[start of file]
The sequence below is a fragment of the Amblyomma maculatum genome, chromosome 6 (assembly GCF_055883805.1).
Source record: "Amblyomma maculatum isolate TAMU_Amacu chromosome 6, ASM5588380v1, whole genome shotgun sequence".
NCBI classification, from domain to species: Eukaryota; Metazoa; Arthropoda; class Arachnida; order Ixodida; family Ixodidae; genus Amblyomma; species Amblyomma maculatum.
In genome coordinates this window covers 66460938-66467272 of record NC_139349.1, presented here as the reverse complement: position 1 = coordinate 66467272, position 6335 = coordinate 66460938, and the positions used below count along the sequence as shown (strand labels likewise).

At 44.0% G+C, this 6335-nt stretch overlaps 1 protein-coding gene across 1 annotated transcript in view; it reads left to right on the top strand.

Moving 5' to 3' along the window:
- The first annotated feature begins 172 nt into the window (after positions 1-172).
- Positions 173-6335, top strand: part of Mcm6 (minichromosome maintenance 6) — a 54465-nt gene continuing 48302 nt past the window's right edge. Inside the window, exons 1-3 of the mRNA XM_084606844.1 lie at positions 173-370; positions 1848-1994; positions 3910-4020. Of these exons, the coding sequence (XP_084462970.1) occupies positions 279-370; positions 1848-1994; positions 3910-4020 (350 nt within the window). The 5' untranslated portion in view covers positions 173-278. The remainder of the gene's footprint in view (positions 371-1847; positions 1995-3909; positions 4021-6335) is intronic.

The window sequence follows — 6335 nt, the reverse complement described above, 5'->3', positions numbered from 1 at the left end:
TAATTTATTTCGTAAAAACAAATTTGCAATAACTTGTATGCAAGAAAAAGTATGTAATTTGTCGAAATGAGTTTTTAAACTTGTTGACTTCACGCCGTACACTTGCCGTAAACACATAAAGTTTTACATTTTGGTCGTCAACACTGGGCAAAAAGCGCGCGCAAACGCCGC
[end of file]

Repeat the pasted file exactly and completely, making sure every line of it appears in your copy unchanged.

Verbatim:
The sequence below is a fragment of the Amblyomma maculatum genome, chromosome 6 (assembly GCF_055883805.1).
Source record: "Amblyomma maculatum isolate TAMU_Amacu chromosome 6, ASM5588380v1, whole genome shotgun sequence".
NCBI classification, from domain to species: Eukaryota; Metazoa; Arthropoda; class Arachnida; order Ixodida; family Ixodidae; genus Amblyomma; species Amblyomma maculatum.
In genome coordinates this window covers 66460938-66467272 of record NC_139349.1, presented here as the reverse complement: position 1 = coordinate 66467272, position 6335 = coordinate 66460938, and the positions used below count along the sequence as shown (strand labels likewise).

At 44.0% G+C, this 6335-nt stretch overlaps 1 protein-coding gene across 1 annotated transcript in view; it reads left to right on the top strand.

Moving 5' to 3' along the window:
- The first annotated feature begins 172 nt into the window (after positions 1-172).
- Positions 173-6335, top strand: part of Mcm6 (minichromosome maintenance 6) — a 54465-nt gene continuing 48302 nt past the window's right edge. Inside the window, exons 1-3 of the mRNA XM_084606844.1 lie at positions 173-370; positions 1848-1994; positions 3910-4020. Of these exons, the coding sequence (XP_084462970.1) occupies positions 279-370; positions 1848-1994; positions 3910-4020 (350 nt within the window). The 5' untranslated portion in view covers positions 173-278. The remainder of the gene's footprint in view (positions 371-1847; positions 1995-3909; positions 4021-6335) is intronic.

The window sequence follows — 6335 nt, the reverse complement described above, 5'->3', positions numbered from 1 at the left end:
TAATTTATTTCGTAAAAACAAATTTGCAATAACTTGTATGCAAGAAAAAGTATGTAATTTGTCGAAATGAGTTTTTAAACTTGTTGACTTCACGCCGTACACTTGCCGTAAACACATAAAGTTTTACATTTTGGTCGTCAACACTGGGCAAAAAGCGCGCGCAAACGCCGC